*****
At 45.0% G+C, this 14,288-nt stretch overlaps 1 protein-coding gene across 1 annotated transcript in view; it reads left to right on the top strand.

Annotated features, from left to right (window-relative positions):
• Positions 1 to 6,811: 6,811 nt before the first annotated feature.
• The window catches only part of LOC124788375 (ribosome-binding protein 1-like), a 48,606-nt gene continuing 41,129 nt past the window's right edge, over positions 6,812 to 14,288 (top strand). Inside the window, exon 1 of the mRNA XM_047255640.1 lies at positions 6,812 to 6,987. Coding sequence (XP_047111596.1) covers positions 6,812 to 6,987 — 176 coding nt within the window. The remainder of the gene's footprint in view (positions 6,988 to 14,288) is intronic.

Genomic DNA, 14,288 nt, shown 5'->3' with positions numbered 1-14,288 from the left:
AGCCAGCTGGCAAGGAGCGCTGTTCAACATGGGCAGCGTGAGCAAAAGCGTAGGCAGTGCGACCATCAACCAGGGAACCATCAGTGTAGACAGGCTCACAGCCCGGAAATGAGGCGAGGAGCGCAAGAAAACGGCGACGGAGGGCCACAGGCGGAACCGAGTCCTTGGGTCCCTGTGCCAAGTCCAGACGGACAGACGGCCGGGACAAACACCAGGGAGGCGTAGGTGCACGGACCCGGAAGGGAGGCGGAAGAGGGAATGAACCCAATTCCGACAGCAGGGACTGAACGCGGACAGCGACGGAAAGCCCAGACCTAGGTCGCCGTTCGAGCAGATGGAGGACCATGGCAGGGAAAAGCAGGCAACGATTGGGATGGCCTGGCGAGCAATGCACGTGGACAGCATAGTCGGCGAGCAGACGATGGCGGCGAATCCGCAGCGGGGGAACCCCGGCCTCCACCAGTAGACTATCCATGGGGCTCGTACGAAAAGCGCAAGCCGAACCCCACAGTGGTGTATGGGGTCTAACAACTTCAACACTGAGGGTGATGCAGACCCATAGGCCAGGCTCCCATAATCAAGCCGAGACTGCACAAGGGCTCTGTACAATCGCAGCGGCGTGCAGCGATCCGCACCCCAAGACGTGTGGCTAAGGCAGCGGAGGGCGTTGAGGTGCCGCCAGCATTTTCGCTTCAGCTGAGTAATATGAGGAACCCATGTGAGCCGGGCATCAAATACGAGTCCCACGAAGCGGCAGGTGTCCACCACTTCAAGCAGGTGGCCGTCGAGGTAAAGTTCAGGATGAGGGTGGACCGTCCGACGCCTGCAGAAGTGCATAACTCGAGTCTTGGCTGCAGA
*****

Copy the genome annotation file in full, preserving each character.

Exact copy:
At 45.0% G+C, this 14,288-nt stretch overlaps 1 protein-coding gene across 1 annotated transcript in view; it reads left to right on the top strand.

Annotated features, from left to right (window-relative positions):
• Positions 1 to 6,811: 6,811 nt before the first annotated feature.
• The window catches only part of LOC124788375 (ribosome-binding protein 1-like), a 48,606-nt gene continuing 41,129 nt past the window's right edge, over positions 6,812 to 14,288 (top strand). Inside the window, exon 1 of the mRNA XM_047255640.1 lies at positions 6,812 to 6,987. Coding sequence (XP_047111596.1) covers positions 6,812 to 6,987 — 176 coding nt within the window. The remainder of the gene's footprint in view (positions 6,988 to 14,288) is intronic.

Genomic DNA, 14,288 nt, shown 5'->3' with positions numbered 1-14,288 from the left:
AGCCAGCTGGCAAGGAGCGCTGTTCAACATGGGCAGCGTGAGCAAAAGCGTAGGCAGTGCGACCATCAACCAGGGAACCATCAGTGTAGACAGGCTCACAGCCCGGAAATGAGGCGAGGAGCGCAAGAAAACGGCGACGGAGGGCCACAGGCGGAACCGAGTCCTTGGGTCCCTGTGCCAAGTCCAGACGGACAGACGGCCGGGACAAACACCAGGGAGGCGTAGGTGCACGGACCCGGAAGGGAGGCGGAAGAGGGAATGAACCCAATTCCGACAGCAGGGACTGAACGCGGACAGCGACGGAAAGCCCAGACCTAGGTCGCCGTTCGAGCAGATGGAGGACCATGGCAGGGAAAAGCAGGCAACGATTGGGATGGCCTGGCGAGCAATGCACGTGGACAGCATAGTCGGCGAGCAGACGATGGCGGCGAATCCGCAGCGGGGGAACCCCGGCCTCCACCAGTAGACTATCCATGGGGCTCGTACGAAAAGCGCAAGCCGAACCCCACAGTGGTGTATGGGGTCTAACAACTTCAACACTGAGGGTGATGCAGACCCATAGGCCAGGCTCCCATAATCAAGCCGAGACTGCACAAGGGCTCTGTACAATCGCAGCGGCGTGCAGCGATCCGCACCCCAAGACGTGTGGCTAAGGCAGCGGAGGGCGTTGAGGTGCCGCCAGCATTTTCGCTTCAGCTGAGTAATATGAGGAACCCATGTGAGCCGGGCATCAAATACGAGTCCCACGAAGCGGCAGGTGTCCACCACTTCAAGCAGGTGGCCGTCGAGGTAAAGTTCAGGATGAGGGTGGACCGTCCGACGCCTGCAGAAGTGCATAACTCGAGTCTTGGCTGCAGA